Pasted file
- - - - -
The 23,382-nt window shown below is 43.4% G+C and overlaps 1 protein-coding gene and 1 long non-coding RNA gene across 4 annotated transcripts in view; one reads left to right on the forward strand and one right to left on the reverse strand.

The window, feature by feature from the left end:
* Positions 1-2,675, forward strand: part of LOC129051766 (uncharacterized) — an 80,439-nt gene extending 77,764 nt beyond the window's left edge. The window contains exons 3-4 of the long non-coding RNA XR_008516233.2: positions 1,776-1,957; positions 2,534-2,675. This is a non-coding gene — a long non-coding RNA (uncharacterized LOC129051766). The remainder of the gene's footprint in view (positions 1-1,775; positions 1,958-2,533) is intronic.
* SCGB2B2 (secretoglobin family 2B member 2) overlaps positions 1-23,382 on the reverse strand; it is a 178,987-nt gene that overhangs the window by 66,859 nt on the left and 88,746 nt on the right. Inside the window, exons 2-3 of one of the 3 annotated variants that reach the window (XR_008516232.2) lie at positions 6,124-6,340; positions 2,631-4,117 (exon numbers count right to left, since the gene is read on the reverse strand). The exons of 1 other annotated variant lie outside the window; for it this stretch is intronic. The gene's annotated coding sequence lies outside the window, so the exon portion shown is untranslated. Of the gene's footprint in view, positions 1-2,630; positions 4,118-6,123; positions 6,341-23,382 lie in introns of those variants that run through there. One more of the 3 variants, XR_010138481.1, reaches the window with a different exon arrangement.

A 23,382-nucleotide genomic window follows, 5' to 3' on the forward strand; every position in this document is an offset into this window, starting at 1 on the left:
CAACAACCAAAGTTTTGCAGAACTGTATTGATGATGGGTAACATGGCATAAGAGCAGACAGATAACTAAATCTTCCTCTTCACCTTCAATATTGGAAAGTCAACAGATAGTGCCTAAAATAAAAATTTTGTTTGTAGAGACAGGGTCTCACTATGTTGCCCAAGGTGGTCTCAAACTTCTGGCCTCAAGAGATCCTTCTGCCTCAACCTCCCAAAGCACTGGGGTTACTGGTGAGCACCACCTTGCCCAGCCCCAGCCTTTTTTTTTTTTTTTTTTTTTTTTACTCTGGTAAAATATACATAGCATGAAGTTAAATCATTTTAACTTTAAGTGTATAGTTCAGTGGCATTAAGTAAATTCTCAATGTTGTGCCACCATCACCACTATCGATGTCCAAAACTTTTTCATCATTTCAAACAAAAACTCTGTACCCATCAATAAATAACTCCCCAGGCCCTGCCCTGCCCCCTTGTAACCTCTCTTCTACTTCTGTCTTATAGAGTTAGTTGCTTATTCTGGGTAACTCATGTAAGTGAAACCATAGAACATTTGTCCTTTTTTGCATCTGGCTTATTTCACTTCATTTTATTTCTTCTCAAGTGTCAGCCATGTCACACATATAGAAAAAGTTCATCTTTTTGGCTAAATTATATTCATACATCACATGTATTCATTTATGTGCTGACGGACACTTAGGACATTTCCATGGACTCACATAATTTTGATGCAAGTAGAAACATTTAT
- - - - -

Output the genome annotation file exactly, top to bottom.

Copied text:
The 23,382-nt window shown below is 43.4% G+C and overlaps 1 protein-coding gene and 1 long non-coding RNA gene across 4 annotated transcripts in view; one reads left to right on the forward strand and one right to left on the reverse strand.

The window, feature by feature from the left end:
* Positions 1-2,675, forward strand: part of LOC129051766 (uncharacterized) — an 80,439-nt gene extending 77,764 nt beyond the window's left edge. The window contains exons 3-4 of the long non-coding RNA XR_008516233.2: positions 1,776-1,957; positions 2,534-2,675. This is a non-coding gene — a long non-coding RNA (uncharacterized LOC129051766). The remainder of the gene's footprint in view (positions 1-1,775; positions 1,958-2,533) is intronic.
* SCGB2B2 (secretoglobin family 2B member 2) overlaps positions 1-23,382 on the reverse strand; it is a 178,987-nt gene that overhangs the window by 66,859 nt on the left and 88,746 nt on the right. Inside the window, exons 2-3 of one of the 3 annotated variants that reach the window (XR_008516232.2) lie at positions 6,124-6,340; positions 2,631-4,117 (exon numbers count right to left, since the gene is read on the reverse strand). The exons of 1 other annotated variant lie outside the window; for it this stretch is intronic. The gene's annotated coding sequence lies outside the window, so the exon portion shown is untranslated. Of the gene's footprint in view, positions 1-2,630; positions 4,118-6,123; positions 6,341-23,382 lie in introns of those variants that run through there. One more of the 3 variants, XR_010138481.1, reaches the window with a different exon arrangement.

A 23,382-nucleotide genomic window follows, 5' to 3' on the forward strand; every position in this document is an offset into this window, starting at 1 on the left:
CAACAACCAAAGTTTTGCAGAACTGTATTGATGATGGGTAACATGGCATAAGAGCAGACAGATAACTAAATCTTCCTCTTCACCTTCAATATTGGAAAGTCAACAGATAGTGCCTAAAATAAAAATTTTGTTTGTAGAGACAGGGTCTCACTATGTTGCCCAAGGTGGTCTCAAACTTCTGGCCTCAAGAGATCCTTCTGCCTCAACCTCCCAAAGCACTGGGGTTACTGGTGAGCACCACCTTGCCCAGCCCCAGCCTTTTTTTTTTTTTTTTTTTTTTTTACTCTGGTAAAATATACATAGCATGAAGTTAAATCATTTTAACTTTAAGTGTATAGTTCAGTGGCATTAAGTAAATTCTCAATGTTGTGCCACCATCACCACTATCGATGTCCAAAACTTTTTCATCATTTCAAACAAAAACTCTGTACCCATCAATAAATAACTCCCCAGGCCCTGCCCTGCCCCCTTGTAACCTCTCTTCTACTTCTGTCTTATAGAGTTAGTTGCTTATTCTGGGTAACTCATGTAAGTGAAACCATAGAACATTTGTCCTTTTTTGCATCTGGCTTATTTCACTTCATTTTATTTCTTCTCAAGTGTCAGCCATGTCACACATATAGAAAAAGTTCATCTTTTTGGCTAAATTATATTCATACATCACATGTATTCATTTATGTGCTGACGGACACTTAGGACATTTCCATGGACTCACATAATTTTGATGCAAGTAGAAACATTTAT